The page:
Thanks Mr.Wahl for providing the max RPM when reversing turbines. I doubt this is equivalent to long-time-sustainable power for 9 knots astern, mentioned by A-S-H, because 190 RPM point to a much higher speed ahead vs 280 RPM needed for 30 knots. Astern motion would be slower, but still more than 9 knots I was not able to find any data related to speed vs RPM -for any battleship-. Was anybody ?

Hello Mr.Mercer,
during night, Bismarck proceeded on erratic NW course @ around 6 knot, because, at slow speed, bow was kept into wind direction by force of wind. According to Reader, Bismack was at 400 sm from Brest when she received the hit and she sank at 450-470 sm from Brest, proceeding to NW, not circling (the circles were done only immediately after hit, with ship @ 28 knots).

Hello Mr.Wadinga, Mr.Mercer,
A-S-H has published on a reputed naval magazine (http://www.kbismarck.com/bismarck-seemannschaft.html) a study that shows how Bismarck still could have been steered, taking into account all factors: ship geometry, divergence of shafts, effect of water flow on hull and rudders, propulsion plant specifications, sea state and wind force as per may 26/27, presence of enemy forces.
A-S-H himself was very careful not to say it would have surely worked, and regretted in his article that no comparable ship was available at the time (2 rudders, 3 diverging shafts, fixed pitch propellers) to run a real test.
However, to counter his conclusions, we need a counter-study, showing he was wrong for any specific proven reason (e.g. there is no technical reason why Bismarck engines could run 9 knot astern in calm waters and not in a gale whose winds and waves are actually in favour to her motion to SE. Bismarck went all the night to NW at around 6 knots, against wind and waves).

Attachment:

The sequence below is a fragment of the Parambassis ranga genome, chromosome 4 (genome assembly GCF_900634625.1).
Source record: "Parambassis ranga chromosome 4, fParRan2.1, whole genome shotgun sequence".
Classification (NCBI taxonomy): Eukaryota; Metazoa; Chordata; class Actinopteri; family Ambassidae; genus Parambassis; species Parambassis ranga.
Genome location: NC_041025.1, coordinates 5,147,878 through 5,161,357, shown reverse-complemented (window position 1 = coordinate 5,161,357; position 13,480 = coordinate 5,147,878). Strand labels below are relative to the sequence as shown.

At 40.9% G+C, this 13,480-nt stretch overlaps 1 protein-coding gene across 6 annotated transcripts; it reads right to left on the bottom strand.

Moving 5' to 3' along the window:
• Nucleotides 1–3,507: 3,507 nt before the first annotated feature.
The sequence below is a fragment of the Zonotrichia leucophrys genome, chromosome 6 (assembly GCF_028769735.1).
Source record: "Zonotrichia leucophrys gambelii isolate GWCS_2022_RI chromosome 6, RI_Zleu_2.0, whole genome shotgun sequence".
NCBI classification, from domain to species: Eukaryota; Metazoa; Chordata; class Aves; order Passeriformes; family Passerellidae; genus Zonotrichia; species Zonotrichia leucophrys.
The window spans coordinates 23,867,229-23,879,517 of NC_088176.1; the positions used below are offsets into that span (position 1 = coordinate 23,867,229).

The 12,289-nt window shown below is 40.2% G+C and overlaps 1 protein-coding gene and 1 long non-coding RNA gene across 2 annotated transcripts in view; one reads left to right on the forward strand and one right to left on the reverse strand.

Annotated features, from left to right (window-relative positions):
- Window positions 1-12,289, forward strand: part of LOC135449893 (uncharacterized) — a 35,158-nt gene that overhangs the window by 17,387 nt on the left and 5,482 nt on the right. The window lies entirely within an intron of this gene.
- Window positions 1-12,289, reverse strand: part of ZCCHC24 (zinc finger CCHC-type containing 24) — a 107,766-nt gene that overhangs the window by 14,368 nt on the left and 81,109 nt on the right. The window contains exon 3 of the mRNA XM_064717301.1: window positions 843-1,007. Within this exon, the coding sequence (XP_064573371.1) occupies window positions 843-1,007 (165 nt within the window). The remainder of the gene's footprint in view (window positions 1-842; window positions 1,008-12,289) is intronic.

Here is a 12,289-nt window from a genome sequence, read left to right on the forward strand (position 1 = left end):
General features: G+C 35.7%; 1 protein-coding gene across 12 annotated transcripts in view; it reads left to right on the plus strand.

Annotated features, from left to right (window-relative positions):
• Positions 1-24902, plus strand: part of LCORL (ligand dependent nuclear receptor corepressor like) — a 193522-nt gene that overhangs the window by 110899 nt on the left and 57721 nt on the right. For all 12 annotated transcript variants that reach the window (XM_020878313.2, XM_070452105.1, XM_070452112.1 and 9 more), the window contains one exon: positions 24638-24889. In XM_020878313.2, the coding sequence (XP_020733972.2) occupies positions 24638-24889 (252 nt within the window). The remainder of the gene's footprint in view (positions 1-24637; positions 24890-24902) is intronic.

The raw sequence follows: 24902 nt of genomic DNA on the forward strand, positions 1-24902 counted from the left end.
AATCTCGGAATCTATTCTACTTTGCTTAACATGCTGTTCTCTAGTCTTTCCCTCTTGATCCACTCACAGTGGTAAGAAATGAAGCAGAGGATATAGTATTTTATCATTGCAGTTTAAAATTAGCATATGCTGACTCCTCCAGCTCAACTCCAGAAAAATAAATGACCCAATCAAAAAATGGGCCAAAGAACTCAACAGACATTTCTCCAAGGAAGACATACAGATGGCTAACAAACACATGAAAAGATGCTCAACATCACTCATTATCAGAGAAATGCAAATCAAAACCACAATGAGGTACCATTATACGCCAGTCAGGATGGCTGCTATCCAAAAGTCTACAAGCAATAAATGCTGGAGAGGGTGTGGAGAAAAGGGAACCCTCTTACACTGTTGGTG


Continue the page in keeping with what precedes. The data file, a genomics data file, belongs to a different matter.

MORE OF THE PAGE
Re. Bismarck turbines not designed to run astern for long time, actually they proved to be exceptionally resilient in operating out of their design specifications during desperate attempts to get her on stable course, ignoring intervals between full ahead and astern: ref. Baron). Why should they fail running astern when German experts said to A-S-H that it was sustainable ?

In the absence of any technical detailed counter-study, a probability that A-S-H theory could work still exists, despite (very respectfully) 'vast consensus' and 'diplomatic' conjectures here.

hans

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Re: bismark-after torpedo hit

Post by paul.mercer » Tue Apr 13, 2021 9:41 am

Gentlemen,
I have to agree with Wadinga, we have entered the hypothetical stage of this debate, all the evidence and theories put forward suggest that Bismarck was in an impossible position and it is doubtful that even if tugs had been available whether they would have been capable of towing a 50,000 ton ship in the prevailing conditions without the extreme danger of the tow line breaking and possible causing havoc to the tugs.
Like I said about the ideas of steaming in reverse, its one thing to tow a ship in calm waters and quite another to do it in an Atlantic gale, particularly with half the British fleet coming after you.
Let us also not forget that although KGV was short of fuel Rodney could have carried on for a bit longer and finished her off and even if Rodney had to retire the RN still had a carrier, a battleship (admittedly an old 'R') and a battlecruiser plus other assorted ships converging on Bismarck.